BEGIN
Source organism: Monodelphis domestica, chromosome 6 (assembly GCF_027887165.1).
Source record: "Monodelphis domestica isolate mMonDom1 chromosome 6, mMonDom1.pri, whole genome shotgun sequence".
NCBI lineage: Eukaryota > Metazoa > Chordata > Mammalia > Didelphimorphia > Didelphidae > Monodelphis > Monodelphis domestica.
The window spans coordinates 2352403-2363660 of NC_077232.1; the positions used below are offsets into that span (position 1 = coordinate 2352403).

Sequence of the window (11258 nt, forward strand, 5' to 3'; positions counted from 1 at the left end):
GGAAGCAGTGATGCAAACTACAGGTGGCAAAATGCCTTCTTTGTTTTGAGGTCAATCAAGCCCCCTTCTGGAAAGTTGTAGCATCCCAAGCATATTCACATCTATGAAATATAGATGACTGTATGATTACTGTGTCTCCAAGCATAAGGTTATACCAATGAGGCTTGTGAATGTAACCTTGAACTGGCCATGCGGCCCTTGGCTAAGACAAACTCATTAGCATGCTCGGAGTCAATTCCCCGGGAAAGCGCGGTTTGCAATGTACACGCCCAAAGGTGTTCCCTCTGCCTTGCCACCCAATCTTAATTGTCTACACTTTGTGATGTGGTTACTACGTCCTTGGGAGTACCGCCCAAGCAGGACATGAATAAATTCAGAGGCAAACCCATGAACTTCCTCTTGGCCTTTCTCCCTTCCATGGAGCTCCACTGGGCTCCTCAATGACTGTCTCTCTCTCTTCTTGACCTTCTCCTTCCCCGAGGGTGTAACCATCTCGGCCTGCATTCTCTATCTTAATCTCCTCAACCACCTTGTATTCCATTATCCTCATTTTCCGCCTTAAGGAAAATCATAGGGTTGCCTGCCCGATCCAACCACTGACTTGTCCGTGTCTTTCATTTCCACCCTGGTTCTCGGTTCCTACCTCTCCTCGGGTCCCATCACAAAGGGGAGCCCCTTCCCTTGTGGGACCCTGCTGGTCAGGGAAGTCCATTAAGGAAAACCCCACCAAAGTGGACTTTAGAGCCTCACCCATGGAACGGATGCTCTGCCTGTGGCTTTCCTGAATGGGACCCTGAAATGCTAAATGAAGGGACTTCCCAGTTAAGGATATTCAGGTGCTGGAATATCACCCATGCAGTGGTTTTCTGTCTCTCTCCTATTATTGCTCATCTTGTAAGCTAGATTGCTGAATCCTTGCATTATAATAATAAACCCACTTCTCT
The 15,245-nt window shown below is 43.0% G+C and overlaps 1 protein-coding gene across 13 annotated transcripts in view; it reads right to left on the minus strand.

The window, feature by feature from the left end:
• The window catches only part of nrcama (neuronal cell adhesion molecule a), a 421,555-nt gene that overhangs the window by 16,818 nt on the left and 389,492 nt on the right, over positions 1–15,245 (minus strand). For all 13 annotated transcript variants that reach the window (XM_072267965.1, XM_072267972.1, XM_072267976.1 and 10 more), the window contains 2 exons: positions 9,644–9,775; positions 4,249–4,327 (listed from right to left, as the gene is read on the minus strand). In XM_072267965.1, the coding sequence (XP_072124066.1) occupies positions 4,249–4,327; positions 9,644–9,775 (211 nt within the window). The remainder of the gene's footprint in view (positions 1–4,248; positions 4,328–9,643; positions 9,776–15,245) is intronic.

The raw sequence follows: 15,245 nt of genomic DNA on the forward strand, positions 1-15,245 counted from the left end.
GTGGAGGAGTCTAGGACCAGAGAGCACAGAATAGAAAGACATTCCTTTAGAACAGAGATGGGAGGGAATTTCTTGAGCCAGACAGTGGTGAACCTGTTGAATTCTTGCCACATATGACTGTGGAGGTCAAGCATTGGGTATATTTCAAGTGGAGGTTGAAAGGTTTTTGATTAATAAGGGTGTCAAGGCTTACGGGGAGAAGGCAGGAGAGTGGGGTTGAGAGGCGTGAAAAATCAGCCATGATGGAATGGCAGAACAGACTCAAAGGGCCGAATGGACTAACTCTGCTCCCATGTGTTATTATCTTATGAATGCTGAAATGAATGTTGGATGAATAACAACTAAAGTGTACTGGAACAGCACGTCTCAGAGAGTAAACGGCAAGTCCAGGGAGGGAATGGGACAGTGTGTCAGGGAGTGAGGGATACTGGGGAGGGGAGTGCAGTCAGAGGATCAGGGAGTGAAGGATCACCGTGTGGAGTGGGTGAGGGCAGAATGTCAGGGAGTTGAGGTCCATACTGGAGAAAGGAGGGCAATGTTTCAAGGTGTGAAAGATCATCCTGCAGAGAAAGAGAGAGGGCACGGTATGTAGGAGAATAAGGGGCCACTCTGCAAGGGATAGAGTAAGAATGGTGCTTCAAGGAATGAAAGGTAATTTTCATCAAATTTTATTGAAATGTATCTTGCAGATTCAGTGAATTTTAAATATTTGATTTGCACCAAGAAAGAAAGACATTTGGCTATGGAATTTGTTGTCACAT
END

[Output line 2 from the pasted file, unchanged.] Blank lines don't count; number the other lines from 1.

Source record: "Monodelphis domestica isolate mMonDom1 chromosome 6, mMonDom1.pri, whole genome shotgun sequence".